These are nervous times in Calgary. A few weeks ago, the Flames waived, then traded Henrik Karlsson, as Leland Irving out-battled him for the job to backup the incumbent Miikka Kiprusoff. This didn’t cause much of a ripple, as Kiprusoff tends to play 70+ games in a regular 82-game season; in a 48-game season, the Flames’ backup could conceivably start just 4-5 games.
Then Kiprusoff came down with an apparently minor knee injury, but one serious enough to keep him out of action for at least a couple games. And the Flames were left with one goaltender, when just one month ago they had three. The only other goaltenders in the organization were either in Junior (Brossoit), the NCAA (Gillies), Finland (Ortio), or Russia (Ramo). Heck, Brossoit and Gillies haven’t even signed entry-level deals yet and Ramo doesn’t have a contract with the Flames either.
What the Flames did have, however, was two of the best goaltenders in the AHL playing for their affiliate, the Abbotsford Heat. The solution for the Flames was easy: sign one of them to a two-way deal and have him back up Irving. It would be an unfamiliar situation for both of them, however, as they had both out-battled Irving in Abbotsford. That’s right, the Flames’ backup, and current starter while Kiprusoff is out, was the third-string goalie for the Heat.
That’s less than encouraging news for Flames’ fans. During the lockout, Irving played in just 6 games for the Heat, posting uninspiring numbers: a 3.72 GAA and .871 SV%. The other two goaltenders had the following stats as the Flames were making their decision: one had a 1.77 GAA with a .930 SV%. The other had a 1.69 GAA with a .940 SV%.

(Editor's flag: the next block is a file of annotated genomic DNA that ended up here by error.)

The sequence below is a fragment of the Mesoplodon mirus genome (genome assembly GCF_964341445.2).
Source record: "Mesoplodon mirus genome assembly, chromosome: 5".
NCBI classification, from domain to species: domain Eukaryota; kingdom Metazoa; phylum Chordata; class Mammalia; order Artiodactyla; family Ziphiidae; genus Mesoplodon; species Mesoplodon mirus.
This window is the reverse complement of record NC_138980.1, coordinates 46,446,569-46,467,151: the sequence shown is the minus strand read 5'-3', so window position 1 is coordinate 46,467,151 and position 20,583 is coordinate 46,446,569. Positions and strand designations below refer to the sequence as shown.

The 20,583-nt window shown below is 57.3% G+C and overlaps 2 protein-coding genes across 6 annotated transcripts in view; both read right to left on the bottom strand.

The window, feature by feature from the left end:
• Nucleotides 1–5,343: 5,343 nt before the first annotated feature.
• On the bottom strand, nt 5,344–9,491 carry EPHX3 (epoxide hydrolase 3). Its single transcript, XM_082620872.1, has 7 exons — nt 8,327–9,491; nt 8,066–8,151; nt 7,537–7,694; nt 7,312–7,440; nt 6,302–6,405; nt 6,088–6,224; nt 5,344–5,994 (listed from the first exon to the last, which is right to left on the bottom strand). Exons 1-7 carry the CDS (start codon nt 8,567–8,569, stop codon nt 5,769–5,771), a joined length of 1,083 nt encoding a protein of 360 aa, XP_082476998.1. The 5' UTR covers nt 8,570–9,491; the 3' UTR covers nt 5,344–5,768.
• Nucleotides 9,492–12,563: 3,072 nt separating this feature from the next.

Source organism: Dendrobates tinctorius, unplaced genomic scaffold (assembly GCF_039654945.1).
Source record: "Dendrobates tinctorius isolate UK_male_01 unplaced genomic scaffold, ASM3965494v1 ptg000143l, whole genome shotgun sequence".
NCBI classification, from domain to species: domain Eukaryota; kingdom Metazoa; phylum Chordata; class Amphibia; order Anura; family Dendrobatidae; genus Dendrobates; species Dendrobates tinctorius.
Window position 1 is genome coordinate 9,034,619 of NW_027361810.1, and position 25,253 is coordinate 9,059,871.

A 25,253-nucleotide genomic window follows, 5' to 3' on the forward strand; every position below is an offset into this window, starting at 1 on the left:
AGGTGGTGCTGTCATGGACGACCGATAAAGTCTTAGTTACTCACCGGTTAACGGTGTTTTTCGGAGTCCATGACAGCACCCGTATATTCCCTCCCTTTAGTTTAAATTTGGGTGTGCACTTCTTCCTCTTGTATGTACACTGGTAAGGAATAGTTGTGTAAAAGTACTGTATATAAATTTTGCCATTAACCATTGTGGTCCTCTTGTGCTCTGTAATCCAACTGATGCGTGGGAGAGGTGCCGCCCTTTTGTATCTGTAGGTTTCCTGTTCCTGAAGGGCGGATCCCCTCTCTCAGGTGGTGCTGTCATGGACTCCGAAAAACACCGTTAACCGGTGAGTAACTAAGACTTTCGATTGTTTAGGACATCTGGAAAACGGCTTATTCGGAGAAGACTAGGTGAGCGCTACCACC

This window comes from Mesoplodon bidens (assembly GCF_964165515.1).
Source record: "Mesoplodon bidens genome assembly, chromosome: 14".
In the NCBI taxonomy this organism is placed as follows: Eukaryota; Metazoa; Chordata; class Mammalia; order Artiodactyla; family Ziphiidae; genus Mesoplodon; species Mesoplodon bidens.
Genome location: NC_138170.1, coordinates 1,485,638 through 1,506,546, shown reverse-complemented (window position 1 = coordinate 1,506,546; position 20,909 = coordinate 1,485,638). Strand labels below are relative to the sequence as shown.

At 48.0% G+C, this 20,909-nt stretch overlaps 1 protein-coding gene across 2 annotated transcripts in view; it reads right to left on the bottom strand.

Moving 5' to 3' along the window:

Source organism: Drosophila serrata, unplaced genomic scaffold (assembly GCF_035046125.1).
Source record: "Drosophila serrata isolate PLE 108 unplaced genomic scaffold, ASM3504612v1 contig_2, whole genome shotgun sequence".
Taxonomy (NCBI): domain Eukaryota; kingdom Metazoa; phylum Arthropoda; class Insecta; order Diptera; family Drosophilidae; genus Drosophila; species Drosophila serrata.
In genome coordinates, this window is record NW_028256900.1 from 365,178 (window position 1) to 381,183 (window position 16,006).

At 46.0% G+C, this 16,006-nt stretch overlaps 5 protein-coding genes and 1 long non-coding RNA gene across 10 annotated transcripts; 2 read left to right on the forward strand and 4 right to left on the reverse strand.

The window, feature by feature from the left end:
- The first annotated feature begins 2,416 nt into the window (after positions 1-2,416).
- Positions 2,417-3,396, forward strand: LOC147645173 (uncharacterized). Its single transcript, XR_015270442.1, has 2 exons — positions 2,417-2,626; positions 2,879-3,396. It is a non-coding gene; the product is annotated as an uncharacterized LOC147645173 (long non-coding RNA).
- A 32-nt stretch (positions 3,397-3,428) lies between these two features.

It’s pretty easy to see why they out-battled Irving in Abbotsford and, though their stats are close, it seems obvious who the Flames would choose to sign to a contract: the one with the better statistics. Things are never that simple, of course. The first player is Danny Taylor, who the Flames signed on Wednesday. The second is Barry Brust, who started for the Heat that night and gave up 6 goals in a 6-2 loss, bringing his statistics closer to Taylor’s with a 1.92 GAA and a .932 SV% for the season.
I’m particularly interested in this situation because I live in Abbotsford and have been to a lot of Heat games, particularly during the lockout. I got a chance to see both Taylor and Brust play in a number of games and they’re both very good goaltenders: they’re first and third in goals against average and second and fourth in save percentage. Their stellar play is the main reason the low-scoring Heat are at the top of the North Division.
They are, however, very different goaltenders when it comes to style. And it was that, not their respective statistics, that tilted the scales towards Taylor.
You see, Taylor plays a fairly standard style, challenging shooters and dropping to the butterfly to make saves. When you watch Taylor play, he inspires confidence: he’s generally in the right position to make saves, though he can be over-aggressive at times and has to scramble back.
Brust, on the other hand, is terrifying for hometown fans and, I have to imagine, his teammates. Thankfully, he’s also terrifying to the opposition. To call his style unorthodox doesn’t quite sum it up. I’ve seen him rush out and perform a diving pokecheck on a player carrying the puck on a 3-on-2. He never seems to make the same save twice, dropping to the butterfly at one moment, stacking the pads the next, and following it up with a stand-up style kick save.